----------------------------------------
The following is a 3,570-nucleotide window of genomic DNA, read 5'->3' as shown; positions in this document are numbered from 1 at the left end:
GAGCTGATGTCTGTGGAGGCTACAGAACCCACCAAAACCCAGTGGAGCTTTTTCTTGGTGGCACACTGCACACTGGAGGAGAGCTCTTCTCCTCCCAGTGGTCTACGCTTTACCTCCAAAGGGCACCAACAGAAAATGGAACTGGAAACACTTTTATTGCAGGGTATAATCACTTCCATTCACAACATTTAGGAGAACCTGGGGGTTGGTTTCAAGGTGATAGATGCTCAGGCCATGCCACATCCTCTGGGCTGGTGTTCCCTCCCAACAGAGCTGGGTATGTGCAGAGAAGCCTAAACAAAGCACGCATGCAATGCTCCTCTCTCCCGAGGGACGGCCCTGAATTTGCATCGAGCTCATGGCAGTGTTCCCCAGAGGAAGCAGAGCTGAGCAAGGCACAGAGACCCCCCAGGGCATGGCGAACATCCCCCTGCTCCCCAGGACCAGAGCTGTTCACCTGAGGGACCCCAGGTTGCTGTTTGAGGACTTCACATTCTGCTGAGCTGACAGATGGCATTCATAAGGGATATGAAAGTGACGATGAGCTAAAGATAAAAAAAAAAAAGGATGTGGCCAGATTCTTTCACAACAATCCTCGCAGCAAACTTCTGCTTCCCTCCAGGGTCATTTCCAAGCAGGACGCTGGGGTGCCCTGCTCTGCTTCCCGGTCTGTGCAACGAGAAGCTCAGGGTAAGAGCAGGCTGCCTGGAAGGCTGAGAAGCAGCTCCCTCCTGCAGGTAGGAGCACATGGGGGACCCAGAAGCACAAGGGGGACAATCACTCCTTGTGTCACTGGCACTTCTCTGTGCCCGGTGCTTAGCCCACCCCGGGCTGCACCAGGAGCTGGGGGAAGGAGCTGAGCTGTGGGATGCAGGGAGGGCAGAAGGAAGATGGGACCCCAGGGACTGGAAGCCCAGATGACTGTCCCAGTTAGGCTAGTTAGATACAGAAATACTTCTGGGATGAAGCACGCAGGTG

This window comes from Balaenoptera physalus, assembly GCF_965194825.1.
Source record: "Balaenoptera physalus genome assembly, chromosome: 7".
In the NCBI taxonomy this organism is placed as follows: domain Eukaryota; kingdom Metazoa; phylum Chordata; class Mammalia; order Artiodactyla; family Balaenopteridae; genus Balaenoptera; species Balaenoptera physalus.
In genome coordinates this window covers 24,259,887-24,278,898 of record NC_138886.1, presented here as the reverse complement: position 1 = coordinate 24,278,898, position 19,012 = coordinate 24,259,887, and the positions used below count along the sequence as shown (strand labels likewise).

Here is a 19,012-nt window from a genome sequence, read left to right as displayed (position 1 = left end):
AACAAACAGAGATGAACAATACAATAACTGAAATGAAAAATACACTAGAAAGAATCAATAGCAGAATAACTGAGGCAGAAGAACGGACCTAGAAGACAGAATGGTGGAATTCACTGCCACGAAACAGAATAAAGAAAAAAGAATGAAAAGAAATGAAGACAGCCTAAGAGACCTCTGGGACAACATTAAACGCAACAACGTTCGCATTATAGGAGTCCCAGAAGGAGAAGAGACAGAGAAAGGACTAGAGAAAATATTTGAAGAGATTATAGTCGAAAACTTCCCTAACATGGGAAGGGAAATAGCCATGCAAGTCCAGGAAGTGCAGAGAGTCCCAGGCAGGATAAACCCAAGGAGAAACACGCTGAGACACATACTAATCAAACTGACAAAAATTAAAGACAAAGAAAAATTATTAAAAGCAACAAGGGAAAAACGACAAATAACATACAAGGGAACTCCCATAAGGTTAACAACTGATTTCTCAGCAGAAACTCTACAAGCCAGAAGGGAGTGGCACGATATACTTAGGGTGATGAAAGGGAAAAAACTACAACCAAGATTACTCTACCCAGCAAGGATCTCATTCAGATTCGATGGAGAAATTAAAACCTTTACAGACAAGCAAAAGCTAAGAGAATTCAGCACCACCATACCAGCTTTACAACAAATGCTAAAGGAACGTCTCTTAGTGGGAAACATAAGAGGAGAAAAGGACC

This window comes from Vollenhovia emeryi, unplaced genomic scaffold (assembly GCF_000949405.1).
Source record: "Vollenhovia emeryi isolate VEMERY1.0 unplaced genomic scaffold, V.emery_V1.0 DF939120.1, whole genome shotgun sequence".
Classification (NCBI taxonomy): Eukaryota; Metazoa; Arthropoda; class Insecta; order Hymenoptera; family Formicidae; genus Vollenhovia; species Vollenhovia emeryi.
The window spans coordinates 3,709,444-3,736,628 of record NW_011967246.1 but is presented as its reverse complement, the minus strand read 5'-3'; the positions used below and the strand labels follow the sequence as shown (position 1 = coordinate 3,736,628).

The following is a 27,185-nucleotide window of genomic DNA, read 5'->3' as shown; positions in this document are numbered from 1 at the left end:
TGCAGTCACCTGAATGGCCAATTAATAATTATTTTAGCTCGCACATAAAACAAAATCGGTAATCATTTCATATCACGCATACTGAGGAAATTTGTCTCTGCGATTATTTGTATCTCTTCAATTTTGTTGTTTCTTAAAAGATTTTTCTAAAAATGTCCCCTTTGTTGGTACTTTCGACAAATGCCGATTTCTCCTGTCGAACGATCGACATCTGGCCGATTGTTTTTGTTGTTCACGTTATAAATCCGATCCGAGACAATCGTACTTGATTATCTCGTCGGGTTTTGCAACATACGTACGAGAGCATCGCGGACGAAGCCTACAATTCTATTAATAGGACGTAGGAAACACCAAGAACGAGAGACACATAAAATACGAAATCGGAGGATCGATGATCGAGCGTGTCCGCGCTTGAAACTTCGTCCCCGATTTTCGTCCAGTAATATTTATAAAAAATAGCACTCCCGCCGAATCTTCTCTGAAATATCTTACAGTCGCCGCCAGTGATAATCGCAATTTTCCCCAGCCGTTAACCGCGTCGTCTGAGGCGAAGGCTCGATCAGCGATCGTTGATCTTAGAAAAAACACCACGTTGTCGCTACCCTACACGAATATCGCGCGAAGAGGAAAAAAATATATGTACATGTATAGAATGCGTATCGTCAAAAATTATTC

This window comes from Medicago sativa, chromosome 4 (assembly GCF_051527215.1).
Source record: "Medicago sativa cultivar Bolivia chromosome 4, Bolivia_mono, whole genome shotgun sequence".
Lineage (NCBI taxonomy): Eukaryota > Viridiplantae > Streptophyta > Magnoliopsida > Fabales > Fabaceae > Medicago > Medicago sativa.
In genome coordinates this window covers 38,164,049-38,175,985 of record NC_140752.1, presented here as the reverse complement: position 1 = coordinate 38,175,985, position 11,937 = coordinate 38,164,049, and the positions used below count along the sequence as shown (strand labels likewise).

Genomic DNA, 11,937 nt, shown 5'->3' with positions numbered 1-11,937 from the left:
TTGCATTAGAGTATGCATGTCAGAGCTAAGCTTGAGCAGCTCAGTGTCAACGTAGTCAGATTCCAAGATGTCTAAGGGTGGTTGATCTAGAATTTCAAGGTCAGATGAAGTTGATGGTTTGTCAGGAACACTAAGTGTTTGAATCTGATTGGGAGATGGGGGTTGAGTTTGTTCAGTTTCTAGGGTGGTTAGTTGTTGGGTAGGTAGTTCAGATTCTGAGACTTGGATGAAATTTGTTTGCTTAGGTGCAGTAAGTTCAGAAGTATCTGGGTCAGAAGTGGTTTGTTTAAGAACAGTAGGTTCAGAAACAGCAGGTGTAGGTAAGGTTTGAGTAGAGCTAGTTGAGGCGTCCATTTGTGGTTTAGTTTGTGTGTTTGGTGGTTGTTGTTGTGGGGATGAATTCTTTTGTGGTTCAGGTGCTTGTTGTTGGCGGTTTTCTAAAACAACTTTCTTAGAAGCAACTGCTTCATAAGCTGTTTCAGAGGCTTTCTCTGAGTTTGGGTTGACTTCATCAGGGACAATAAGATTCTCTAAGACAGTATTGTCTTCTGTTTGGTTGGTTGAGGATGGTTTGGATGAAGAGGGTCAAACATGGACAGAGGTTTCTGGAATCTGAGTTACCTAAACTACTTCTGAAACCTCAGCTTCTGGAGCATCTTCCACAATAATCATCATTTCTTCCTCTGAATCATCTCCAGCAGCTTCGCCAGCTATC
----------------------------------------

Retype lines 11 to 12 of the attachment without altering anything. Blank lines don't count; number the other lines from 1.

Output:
Classification (NCBI taxonomy): Eukaryota; Metazoa; Arthropoda; class Insecta; order Hymenoptera; family Formicidae; genus Vollenhovia; species Vollenhovia emeryi.
The window spans coordinates 3,709,444-3,736,628 of record NW_011967246.1 but is presented as its reverse complement, the minus strand read 5'-3'; the positions used below and the strand labels follow the sequence as shown (position 1 = coordinate 3,736,628).